“Pandemic” or “Panicdemic”?

Oh my, how things can change in a matter of a few days. Only a few weeks ago, the Coronavirus or Covid-19 seemed like a problem for China and Italy. Never in a million years did any of us think it would have such a dramatic effect on our day to day lives.

We’ve gone from “bro hugs” to “6-foot isolation zones”.   If you see anyone in the same aisle of the grocery store, you now turn your cart around and run somewhere else.

Speaking of grocery stores, what is going on with society? People are running over somebody’s grandmother with a shopping cart just to get another package of toilet paper to go along with the 2-year supply they have in their garage.

But is it their fault in this truly unprecedented time?  You cannot go 2 seconds without hearing or thinking about what is going on in our society right now. Has the constant deluge of information caused us to act in ways we ordinarily wouldn’t have?

A few thoughts: Clearly, the Covid-19 is a serious health threat to many. Particularly, the elderly and people with underlying health problems such as diabetes or COPD. This is in no way undermining the severity of the illness.

On the other hand, should we just shut down society every time something like this comes along? Is this the new protocol?

The economic impact of this is undeniable. Just look at your IRA or 401k statement if you are brave enough…

In my practice and at our office, we have taken all the necessary precautions to minimize any chance of contributing to the problem: From hand sanitizers to our “no handshake” policy.

I have always been and prefer to be a “face to face” person. It allows clients to really see who I am and helps to develop close relationships. I like to think of myself not just as a lawyer, but someone who is just helping a friend or family member.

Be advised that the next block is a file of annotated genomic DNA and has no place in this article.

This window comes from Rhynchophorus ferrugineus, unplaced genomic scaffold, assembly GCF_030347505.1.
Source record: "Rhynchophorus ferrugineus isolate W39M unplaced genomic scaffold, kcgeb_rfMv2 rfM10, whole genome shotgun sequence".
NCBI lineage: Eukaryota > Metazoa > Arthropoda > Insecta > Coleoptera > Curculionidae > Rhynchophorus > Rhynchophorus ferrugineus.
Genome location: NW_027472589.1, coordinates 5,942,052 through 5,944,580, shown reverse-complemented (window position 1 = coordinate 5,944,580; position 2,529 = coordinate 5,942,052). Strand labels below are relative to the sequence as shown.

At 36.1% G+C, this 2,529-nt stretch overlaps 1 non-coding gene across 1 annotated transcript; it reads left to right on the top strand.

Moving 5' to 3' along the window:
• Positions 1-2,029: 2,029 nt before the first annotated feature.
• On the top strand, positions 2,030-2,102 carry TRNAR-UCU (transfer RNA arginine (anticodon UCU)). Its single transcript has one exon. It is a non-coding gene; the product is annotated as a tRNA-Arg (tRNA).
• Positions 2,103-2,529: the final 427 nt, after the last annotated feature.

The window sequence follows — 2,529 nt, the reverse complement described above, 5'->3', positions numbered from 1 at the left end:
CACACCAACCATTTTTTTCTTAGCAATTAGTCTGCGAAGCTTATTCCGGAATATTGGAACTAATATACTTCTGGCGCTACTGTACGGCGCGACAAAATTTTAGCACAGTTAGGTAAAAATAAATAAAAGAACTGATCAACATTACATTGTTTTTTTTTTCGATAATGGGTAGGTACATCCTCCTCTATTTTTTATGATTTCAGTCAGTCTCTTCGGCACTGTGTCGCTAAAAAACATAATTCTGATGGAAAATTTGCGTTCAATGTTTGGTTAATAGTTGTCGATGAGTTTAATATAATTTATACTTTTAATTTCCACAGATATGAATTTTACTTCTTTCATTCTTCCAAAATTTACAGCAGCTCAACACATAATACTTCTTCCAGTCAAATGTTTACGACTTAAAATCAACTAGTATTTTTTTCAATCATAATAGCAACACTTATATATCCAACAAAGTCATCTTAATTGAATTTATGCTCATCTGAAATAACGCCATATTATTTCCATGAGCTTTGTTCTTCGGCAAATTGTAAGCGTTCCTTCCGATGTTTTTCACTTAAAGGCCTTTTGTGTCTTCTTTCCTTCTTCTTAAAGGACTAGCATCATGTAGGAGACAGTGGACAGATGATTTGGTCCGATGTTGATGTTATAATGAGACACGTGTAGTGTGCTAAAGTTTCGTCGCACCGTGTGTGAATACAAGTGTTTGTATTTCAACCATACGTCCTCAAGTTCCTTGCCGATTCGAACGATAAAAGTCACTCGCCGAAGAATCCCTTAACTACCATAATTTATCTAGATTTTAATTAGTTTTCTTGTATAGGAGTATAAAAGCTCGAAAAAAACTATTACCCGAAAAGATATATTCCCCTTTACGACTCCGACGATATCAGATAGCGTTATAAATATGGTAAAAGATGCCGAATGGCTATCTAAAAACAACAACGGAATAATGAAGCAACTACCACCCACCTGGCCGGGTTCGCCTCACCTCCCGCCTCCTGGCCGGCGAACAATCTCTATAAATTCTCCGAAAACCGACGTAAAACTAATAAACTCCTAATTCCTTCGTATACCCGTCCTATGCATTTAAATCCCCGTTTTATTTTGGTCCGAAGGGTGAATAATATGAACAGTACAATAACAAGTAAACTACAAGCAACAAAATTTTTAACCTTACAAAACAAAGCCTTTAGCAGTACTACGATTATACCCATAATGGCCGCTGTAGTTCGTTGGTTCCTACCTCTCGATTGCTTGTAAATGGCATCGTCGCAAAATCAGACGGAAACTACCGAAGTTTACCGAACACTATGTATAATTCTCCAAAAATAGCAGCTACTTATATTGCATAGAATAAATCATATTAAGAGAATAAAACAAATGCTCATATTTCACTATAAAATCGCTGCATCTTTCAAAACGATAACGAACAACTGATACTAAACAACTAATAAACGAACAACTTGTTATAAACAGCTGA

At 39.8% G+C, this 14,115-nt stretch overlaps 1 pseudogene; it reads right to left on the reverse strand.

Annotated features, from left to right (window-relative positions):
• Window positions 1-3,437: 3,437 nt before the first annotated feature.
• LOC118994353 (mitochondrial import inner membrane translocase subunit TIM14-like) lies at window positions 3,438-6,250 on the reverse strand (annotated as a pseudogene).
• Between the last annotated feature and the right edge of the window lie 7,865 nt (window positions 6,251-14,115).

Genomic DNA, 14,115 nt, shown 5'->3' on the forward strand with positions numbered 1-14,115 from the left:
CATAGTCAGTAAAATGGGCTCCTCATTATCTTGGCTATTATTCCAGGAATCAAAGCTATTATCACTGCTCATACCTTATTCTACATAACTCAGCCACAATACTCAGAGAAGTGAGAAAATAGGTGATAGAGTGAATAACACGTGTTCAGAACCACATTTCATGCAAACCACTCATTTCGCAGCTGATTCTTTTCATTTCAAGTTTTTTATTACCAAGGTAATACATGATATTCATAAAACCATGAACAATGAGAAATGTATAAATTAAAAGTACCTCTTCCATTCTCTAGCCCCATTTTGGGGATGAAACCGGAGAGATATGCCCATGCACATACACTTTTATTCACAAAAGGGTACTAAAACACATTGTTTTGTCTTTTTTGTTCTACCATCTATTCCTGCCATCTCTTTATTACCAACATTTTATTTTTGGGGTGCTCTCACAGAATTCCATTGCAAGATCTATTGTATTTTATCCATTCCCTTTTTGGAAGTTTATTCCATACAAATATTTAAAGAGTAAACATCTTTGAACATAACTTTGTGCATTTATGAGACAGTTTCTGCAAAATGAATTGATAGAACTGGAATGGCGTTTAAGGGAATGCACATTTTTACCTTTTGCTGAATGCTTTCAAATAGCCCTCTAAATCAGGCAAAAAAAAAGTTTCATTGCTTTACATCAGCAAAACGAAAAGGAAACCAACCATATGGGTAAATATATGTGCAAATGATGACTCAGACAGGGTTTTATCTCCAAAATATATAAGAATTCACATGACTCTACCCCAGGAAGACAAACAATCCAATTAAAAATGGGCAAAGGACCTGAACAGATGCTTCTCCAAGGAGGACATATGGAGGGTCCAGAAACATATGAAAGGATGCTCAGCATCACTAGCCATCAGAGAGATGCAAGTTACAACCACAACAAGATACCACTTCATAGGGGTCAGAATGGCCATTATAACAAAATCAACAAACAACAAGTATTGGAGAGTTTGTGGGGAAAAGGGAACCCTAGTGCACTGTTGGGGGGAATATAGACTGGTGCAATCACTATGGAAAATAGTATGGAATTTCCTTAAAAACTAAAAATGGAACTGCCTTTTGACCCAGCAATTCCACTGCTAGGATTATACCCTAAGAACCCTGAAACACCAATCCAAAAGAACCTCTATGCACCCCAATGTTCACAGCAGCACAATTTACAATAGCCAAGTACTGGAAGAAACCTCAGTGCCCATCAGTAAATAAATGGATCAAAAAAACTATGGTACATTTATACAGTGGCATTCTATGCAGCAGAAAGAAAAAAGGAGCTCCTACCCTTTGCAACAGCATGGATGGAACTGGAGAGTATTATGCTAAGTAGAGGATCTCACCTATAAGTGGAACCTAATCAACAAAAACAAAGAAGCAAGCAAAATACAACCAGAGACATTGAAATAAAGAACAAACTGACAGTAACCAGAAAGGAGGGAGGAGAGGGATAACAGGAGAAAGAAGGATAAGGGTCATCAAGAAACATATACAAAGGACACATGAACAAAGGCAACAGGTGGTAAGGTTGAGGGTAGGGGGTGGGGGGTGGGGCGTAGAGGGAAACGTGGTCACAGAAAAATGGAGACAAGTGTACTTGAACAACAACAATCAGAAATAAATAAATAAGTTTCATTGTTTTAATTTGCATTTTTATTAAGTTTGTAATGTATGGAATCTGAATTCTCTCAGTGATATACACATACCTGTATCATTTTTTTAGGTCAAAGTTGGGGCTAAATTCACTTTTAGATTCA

However, if a client would rather not meet in person during this time, we can certainly do phone or even video conferences.

What we do for our clients is vital. Therefore, I have chosen to keep working every day at my office.

If someone wants to meet in person, I am willing to do so. The risk is small compared to the difference a plan makes.

Crisis’ Creates Urgencies

For as long as I have been practicing, I get panicked phone calls from prospective clients saying things like “my mom is having surgery tomorrow and hasn’t done any estate planning, is there anything we can do?” Or, “my grandfather just got diagnosed with Alzheimer’s, can he still do a will or trust?”

This current crisis is creating the same types of calls but from many people, not just the sick or elderly. If there was ever a time that so many people feel vulnerable, it is now…and for valid reasons.

Here is what I can do to help people in this situation. I have developed the “Remote Estate Planning System”. Here is how it works:

Here are the 3 Easy Steps to complete your remote estate plan:

STEP 1:   Complete a FREE phone or video conference call with David Watson to discuss your needs so your custom estate plan can be completed for you to review.
STEP 2: David will create and send your custom estate plan to you.
STEP 3: The documents will be signed via Video Conference.




David, I want to get this done, but I am worried about the uncertainty of my job.

I certainly understand your concerns and have created a plan to ease those concerns. For those of you who commit to having your plan done by April 15, 2020, I will not require any payments until June of 2020. This means for you:

-No upfront retainer

-No payments until June of 2020

-You don’t have to have your plan completed by April 15th, just commit to having it done

-Peace of mind knowing that your affairs are in order & your family is protected

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